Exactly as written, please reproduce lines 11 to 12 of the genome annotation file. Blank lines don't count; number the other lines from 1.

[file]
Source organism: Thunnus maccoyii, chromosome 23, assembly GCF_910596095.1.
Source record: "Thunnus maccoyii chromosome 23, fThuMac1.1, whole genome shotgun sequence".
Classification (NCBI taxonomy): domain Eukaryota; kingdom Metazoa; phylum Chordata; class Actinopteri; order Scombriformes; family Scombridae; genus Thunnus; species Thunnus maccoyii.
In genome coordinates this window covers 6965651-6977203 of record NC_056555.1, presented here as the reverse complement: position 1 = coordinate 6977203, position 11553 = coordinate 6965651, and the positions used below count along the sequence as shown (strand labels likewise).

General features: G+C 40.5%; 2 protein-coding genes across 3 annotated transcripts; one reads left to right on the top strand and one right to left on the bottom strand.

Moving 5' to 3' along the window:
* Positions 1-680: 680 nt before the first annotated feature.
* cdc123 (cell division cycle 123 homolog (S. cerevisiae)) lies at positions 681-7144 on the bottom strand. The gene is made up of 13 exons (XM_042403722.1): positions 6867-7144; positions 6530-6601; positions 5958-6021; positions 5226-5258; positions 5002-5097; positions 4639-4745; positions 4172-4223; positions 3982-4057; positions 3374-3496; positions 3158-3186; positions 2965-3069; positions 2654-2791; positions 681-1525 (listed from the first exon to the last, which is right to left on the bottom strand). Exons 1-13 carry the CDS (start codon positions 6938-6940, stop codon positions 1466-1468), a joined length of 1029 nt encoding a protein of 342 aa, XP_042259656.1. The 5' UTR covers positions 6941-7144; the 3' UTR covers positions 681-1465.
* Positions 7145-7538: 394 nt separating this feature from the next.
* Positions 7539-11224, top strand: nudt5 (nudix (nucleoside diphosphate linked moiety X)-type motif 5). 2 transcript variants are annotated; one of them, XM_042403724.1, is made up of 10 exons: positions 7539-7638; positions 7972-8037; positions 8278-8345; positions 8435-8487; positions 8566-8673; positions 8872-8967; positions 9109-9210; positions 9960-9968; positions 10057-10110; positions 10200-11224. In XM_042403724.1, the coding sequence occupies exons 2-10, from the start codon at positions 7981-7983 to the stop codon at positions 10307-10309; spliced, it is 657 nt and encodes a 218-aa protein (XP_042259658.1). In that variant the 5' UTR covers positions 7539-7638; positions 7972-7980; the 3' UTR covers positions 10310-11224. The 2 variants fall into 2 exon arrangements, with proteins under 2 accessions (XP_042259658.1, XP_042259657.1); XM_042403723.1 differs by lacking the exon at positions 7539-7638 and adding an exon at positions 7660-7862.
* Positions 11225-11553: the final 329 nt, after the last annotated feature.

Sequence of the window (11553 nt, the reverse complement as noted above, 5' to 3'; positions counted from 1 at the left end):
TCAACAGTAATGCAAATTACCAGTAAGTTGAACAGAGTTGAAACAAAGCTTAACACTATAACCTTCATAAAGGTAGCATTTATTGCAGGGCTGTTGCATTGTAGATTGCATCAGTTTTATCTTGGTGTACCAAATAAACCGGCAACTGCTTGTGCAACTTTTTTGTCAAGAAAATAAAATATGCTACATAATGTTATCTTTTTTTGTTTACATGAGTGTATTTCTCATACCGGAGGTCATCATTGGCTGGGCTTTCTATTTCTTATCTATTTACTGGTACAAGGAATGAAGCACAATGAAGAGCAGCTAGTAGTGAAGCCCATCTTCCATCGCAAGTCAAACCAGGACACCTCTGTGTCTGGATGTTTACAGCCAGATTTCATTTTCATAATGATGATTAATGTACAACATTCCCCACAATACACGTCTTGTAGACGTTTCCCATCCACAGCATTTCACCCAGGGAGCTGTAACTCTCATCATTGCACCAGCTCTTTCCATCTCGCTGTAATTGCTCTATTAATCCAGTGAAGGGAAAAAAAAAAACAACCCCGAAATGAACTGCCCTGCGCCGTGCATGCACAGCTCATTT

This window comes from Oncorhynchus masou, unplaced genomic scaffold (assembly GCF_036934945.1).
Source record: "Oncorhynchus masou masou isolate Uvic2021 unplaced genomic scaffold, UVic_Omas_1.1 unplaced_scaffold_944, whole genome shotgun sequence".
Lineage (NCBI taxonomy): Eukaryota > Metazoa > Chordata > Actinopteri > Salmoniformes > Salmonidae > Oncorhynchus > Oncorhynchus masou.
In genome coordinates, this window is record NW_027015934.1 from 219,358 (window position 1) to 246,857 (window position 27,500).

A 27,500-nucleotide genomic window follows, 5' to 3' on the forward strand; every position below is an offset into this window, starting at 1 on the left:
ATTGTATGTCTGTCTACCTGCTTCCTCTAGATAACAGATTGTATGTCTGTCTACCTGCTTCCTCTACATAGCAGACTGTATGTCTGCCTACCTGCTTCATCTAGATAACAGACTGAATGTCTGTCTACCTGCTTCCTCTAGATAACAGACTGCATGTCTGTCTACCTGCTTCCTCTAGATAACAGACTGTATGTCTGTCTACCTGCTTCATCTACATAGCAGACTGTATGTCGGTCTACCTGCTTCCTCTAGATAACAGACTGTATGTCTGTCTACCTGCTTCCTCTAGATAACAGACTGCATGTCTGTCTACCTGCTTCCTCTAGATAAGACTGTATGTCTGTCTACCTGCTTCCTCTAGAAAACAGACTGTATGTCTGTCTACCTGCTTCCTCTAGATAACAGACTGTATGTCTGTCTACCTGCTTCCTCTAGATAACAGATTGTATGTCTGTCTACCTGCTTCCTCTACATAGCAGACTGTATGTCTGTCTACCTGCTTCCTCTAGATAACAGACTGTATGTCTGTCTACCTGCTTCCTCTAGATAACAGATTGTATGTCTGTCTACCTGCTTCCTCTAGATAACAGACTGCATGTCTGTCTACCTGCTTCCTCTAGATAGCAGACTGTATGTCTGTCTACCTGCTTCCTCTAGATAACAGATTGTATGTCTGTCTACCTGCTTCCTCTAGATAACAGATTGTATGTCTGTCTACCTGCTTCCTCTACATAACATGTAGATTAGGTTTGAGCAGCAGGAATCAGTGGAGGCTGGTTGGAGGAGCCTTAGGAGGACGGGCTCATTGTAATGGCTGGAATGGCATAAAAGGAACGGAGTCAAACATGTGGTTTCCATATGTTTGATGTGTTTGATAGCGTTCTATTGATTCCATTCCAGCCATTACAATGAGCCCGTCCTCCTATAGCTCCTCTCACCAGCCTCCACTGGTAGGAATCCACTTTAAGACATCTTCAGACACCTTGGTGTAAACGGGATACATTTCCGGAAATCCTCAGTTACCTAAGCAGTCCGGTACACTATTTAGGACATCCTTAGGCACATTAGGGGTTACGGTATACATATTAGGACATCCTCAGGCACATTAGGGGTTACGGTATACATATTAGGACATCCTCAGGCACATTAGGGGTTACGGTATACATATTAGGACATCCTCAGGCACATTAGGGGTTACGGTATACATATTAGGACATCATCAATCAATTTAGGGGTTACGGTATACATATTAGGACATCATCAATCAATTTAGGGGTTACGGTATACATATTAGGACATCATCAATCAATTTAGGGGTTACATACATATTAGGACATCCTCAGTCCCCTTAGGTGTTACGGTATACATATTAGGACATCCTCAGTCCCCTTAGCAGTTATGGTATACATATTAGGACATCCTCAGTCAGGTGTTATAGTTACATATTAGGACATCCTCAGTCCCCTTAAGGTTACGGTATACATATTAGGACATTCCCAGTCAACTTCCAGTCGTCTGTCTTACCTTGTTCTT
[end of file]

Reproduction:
* Positions 11225-11553: the final 329 nt, after the last annotated feature.

Sequence of the window (11553 nt, the reverse complement as noted above, 5' to 3'; positions counted from 1 at the left end):